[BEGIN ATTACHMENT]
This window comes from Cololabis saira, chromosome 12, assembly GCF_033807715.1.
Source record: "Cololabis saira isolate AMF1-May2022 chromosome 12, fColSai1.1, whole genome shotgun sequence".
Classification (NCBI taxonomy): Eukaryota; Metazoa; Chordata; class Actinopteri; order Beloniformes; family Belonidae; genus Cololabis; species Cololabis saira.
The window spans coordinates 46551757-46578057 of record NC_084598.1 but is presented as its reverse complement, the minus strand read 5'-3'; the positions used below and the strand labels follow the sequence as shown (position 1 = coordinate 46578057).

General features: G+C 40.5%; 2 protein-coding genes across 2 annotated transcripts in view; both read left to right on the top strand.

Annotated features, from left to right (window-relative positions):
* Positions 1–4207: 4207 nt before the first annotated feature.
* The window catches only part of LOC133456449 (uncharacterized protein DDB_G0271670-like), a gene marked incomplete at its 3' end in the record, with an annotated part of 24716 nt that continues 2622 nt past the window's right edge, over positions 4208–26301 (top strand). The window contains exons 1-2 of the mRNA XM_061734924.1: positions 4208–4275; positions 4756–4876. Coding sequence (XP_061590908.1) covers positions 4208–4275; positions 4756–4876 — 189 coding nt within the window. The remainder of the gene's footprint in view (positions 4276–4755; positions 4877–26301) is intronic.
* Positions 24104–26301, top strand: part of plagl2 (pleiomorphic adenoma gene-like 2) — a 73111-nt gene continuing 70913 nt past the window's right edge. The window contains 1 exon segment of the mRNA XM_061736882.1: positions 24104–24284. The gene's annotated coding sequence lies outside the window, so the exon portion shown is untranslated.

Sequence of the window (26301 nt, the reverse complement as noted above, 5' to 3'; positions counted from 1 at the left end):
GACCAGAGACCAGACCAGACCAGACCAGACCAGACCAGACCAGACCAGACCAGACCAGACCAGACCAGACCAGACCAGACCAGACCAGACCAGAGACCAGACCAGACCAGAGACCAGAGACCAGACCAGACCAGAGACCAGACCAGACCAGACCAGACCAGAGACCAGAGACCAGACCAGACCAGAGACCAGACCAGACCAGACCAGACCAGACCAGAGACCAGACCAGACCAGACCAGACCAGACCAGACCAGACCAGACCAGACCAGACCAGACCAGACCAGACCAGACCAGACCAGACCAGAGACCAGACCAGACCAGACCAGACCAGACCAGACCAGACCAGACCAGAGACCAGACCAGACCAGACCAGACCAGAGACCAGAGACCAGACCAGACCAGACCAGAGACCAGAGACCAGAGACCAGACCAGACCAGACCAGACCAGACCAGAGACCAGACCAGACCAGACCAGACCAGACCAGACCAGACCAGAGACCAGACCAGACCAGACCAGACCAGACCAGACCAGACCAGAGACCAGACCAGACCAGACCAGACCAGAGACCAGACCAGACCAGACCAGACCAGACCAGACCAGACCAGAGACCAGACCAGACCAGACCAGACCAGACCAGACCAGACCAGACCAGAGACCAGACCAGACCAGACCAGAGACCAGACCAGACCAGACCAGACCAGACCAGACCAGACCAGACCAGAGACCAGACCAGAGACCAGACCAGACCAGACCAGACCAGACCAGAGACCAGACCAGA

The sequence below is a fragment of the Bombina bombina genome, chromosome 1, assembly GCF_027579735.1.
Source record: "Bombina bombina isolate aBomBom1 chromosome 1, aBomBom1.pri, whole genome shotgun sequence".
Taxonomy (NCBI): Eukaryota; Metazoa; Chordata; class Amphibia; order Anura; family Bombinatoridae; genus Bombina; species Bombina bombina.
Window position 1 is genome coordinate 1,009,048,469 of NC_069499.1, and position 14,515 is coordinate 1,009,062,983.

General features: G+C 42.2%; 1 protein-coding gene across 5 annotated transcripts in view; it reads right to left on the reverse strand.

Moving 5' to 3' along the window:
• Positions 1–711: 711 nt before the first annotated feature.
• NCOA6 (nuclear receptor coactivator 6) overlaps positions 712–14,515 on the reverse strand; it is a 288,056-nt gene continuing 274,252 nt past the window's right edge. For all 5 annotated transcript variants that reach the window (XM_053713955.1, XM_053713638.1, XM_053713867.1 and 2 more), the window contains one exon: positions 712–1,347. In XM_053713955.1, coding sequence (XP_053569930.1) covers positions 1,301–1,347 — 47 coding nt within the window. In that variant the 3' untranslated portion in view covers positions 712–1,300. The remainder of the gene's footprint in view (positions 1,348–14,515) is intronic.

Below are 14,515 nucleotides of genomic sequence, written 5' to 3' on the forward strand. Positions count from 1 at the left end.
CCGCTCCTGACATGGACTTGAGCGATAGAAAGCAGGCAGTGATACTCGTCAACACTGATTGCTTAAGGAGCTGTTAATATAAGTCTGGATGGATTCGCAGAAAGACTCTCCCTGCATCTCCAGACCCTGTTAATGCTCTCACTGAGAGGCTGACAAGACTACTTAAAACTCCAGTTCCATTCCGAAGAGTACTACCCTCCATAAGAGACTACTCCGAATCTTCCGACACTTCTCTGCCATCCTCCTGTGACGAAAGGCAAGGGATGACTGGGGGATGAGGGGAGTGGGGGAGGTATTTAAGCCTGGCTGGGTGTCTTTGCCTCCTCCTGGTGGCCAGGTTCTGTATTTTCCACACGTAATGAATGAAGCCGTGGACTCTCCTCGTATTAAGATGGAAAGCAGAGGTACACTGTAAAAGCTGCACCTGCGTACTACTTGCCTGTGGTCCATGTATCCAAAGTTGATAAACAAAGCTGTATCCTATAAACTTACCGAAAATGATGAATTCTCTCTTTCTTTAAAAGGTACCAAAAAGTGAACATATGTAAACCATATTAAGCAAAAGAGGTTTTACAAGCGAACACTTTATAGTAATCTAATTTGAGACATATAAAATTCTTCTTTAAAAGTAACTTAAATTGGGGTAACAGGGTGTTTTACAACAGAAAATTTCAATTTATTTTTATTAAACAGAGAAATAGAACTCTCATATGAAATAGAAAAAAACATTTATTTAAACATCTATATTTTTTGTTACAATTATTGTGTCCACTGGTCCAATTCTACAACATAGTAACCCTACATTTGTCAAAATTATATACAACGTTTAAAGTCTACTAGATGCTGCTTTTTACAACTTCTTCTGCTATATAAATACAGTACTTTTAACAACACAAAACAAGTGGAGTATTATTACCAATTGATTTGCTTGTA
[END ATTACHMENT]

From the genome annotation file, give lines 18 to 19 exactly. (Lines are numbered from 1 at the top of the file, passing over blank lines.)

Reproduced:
• Positions 1–711: 711 nt before the first annotated feature.
• NCOA6 (nuclear receptor coactivator 6) overlaps positions 712–14,515 on the reverse strand; it is a 288,056-nt gene continuing 274,252 nt past the window's right edge. For all 5 annotated transcript variants that reach the window (XM_053713955.1, XM_053713638.1, XM_053713867.1 and 2 more), the window contains one exon: positions 712–1,347. In XM_053713955.1, coding sequence (XP_053569930.1) covers positions 1,301–1,347 — 47 coding nt within the window. In that variant the 3' untranslated portion in view covers positions 712–1,300. The remainder of the gene's footprint in view (positions 1,348–14,515) is intronic.